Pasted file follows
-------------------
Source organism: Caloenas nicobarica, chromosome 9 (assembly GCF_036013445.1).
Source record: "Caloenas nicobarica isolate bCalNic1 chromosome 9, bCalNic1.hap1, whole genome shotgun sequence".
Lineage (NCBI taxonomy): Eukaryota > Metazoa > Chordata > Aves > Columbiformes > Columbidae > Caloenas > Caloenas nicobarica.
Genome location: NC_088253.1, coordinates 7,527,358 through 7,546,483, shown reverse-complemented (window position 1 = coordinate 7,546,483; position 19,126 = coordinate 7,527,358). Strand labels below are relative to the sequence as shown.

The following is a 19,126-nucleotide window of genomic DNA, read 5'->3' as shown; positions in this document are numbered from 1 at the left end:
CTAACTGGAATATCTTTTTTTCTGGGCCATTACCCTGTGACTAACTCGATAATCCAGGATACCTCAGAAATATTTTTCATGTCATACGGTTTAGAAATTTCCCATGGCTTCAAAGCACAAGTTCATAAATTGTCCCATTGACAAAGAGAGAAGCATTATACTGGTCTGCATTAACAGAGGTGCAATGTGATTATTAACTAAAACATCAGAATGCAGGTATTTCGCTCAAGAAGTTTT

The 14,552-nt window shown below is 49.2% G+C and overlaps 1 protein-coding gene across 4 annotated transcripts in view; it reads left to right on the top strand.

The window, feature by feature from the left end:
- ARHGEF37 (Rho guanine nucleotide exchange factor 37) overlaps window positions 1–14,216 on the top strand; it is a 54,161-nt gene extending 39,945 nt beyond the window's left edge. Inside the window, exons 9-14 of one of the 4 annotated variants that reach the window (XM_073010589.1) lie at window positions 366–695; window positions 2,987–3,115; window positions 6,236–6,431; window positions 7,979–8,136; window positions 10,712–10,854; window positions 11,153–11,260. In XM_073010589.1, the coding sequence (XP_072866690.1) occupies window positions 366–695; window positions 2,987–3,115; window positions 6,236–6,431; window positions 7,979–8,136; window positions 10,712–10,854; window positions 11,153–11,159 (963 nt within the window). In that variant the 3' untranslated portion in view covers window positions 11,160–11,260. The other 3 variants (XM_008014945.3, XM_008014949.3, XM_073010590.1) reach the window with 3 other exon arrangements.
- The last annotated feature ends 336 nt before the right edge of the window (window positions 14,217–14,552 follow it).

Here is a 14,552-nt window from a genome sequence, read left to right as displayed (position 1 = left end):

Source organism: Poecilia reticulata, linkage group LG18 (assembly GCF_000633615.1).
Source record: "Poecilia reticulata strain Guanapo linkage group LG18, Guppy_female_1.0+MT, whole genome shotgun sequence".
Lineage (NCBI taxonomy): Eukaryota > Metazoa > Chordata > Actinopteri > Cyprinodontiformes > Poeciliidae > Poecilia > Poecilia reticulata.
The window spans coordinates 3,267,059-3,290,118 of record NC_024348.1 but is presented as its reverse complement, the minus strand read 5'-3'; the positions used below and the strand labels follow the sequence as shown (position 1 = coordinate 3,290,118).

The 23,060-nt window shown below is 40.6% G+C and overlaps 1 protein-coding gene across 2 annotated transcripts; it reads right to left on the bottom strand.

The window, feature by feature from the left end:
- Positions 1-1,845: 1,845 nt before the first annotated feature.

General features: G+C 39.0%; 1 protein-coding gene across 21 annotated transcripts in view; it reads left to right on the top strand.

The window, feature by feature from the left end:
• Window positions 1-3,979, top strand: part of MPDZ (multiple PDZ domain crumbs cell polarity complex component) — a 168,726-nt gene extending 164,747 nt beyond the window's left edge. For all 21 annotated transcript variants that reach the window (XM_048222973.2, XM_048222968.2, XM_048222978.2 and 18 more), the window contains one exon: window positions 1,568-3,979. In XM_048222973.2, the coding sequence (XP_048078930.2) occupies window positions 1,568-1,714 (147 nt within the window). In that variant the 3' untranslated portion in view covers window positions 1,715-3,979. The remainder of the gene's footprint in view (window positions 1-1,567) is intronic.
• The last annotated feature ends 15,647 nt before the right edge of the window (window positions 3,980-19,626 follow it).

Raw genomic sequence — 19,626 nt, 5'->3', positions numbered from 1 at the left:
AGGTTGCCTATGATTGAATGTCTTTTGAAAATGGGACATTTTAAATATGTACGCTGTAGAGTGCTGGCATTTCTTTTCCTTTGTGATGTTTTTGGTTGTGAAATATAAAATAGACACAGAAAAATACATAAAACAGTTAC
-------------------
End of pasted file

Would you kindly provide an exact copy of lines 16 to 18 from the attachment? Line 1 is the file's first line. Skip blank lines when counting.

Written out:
The 23,060-nt window shown below is 40.6% G+C and overlaps 1 protein-coding gene across 2 annotated transcripts; it reads right to left on the bottom strand.

The window, feature by feature from the left end:
- Positions 1-1,845: 1,845 nt before the first annotated feature.